ground, and also so that he cannot get right at the pitch and smother the ball. If he can be persuaded to hit at the rising ball—that is, a foot or so after it has pitched—a slight change of pace or length is nearly sure to bring about a catch, either owing to a high drive in the long-field, or to some species of mis-hit. A ball tossed higher than usual, but rather shorter length, is not unlikely to get him dancing down the pitch with the intention of knocking the cover off the ball, especially if he is in the habit of running out before the ball is bowled. If this ball is made to break considerably, he will be likely to miss it altogether and be stumped, or to make a mis-hit to cover-point or slip. The patient, cautious batsman who is by way of playing back to everything, is difficult to get rid of. A fast ball with no break, after two or three with break, is liable to beat him. The change must be carefully disguised. A full-pitch either on the top of the wicket or half-way up, or on the batsman's body, is by no means easy to deal with when there are two short-legs and three men on the on-side boundary. The hitter is likely to plant it lustily into deep square-leg's hands; the pokey player to make a tame stroke in the air somewhere near the wicket. There are two or three balls which the lob-bowler, as well as all others, must take care not to bowl too often, or he will hardly be worth putting on at all. Long-hops and full-pitches that drop just within easy reach of the batsman should be eschewed. The slower the ball, the more twist should be attempted, otherwise the batsman is less liable to make a mistake, and better able to correct one. Never get flurried, however fast runs are coming, and however much the batsmen seem at home. Many players have a habit of appearing particularly nonchalant and pleased with the bowling when they have the greatest possible dislike to it. So much for lobs.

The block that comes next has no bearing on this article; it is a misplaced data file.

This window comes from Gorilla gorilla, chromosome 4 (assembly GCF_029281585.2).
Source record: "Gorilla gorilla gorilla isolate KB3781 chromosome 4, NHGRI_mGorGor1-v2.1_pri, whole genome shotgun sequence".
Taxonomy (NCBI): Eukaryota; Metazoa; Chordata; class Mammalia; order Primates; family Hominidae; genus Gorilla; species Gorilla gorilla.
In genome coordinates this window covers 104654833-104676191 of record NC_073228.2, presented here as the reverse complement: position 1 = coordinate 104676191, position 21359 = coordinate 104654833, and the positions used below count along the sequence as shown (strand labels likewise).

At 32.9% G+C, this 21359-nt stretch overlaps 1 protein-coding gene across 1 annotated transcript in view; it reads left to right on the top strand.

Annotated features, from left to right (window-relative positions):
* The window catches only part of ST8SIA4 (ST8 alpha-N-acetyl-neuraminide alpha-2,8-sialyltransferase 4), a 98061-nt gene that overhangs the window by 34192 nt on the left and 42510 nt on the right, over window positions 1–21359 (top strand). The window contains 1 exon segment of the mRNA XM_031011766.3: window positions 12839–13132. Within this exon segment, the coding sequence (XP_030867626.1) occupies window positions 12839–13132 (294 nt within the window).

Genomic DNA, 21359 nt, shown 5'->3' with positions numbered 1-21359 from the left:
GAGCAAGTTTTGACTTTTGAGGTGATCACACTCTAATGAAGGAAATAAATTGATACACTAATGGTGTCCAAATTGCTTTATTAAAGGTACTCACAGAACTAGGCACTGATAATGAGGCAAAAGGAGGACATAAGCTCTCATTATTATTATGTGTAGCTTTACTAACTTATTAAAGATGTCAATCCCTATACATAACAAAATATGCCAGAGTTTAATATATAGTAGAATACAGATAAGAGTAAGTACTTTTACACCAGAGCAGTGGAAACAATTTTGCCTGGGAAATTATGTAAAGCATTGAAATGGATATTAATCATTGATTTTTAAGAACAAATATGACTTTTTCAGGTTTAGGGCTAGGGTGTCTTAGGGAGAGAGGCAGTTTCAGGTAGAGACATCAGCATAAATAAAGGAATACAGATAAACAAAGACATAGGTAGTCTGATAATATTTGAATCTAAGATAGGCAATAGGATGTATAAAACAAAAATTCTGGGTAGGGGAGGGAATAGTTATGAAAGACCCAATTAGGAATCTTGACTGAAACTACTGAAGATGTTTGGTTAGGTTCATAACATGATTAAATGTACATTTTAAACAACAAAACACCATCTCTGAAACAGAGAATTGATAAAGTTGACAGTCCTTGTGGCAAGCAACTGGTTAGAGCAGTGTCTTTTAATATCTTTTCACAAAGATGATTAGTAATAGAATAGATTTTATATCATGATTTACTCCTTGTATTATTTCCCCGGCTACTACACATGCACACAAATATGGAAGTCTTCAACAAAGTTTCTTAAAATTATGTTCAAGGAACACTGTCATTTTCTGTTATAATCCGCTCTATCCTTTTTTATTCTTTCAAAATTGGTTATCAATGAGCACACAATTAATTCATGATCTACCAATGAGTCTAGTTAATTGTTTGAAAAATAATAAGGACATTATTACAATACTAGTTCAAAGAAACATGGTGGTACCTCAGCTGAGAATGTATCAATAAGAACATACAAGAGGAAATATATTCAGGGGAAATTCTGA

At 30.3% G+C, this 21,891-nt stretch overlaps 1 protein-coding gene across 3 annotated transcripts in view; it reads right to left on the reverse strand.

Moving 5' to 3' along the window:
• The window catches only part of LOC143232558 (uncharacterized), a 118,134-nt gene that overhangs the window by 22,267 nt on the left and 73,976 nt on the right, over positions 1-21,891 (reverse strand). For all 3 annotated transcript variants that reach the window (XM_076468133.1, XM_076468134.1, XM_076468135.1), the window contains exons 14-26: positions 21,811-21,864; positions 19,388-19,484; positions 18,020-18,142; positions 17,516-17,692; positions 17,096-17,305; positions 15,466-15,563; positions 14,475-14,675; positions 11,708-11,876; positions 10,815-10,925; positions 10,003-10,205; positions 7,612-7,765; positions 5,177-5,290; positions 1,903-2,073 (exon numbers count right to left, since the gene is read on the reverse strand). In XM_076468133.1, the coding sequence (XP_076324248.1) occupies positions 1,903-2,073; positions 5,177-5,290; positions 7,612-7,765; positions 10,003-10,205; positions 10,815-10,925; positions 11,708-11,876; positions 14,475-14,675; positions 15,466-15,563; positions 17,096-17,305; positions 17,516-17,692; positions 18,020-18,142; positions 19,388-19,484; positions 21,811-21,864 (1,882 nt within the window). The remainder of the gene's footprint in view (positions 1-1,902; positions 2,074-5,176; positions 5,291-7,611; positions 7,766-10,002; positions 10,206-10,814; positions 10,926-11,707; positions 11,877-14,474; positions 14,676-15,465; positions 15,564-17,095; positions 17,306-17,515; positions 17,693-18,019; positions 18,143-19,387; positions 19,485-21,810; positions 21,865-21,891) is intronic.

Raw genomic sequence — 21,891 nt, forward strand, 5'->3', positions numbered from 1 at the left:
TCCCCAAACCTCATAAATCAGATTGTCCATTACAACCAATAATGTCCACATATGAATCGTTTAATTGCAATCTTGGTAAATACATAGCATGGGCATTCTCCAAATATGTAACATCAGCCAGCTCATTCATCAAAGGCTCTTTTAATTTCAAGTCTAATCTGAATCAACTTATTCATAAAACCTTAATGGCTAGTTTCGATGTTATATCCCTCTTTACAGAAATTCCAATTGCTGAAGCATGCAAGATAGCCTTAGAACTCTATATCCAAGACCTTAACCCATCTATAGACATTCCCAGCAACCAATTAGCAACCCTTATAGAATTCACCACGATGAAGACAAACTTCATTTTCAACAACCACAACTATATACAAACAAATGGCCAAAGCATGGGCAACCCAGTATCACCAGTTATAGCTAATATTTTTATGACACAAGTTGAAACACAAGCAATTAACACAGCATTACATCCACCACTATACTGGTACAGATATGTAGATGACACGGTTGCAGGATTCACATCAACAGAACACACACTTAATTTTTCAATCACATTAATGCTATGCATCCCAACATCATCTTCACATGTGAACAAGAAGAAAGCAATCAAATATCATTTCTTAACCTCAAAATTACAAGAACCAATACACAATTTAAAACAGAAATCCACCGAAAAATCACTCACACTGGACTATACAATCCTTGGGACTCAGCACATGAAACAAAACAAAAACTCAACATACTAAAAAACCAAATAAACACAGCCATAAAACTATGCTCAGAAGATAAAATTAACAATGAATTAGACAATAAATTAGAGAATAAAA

Genuine round-arm, as distinguished from rather low-actioned over-arm, is almost as rare as the old-fashioned under-arm. Historically it marked the transition from the old order to the new. It forms a bridge between the days of William Clarke and those of Tom Richardson—in fact if not chronologically. The oft-told story of its origin is worth repeating, if only to emphasise one instance among the many where ladies have introduced new elements into our games. The tradition is that a Mr Willis in the year 1825 was the first to employ this method of bowling. He was an enthusiastic cricketer, evidently one of the right sort —so much so, that he was in the habit of practising all the summer on his lawn and all the winter in his barn. His sister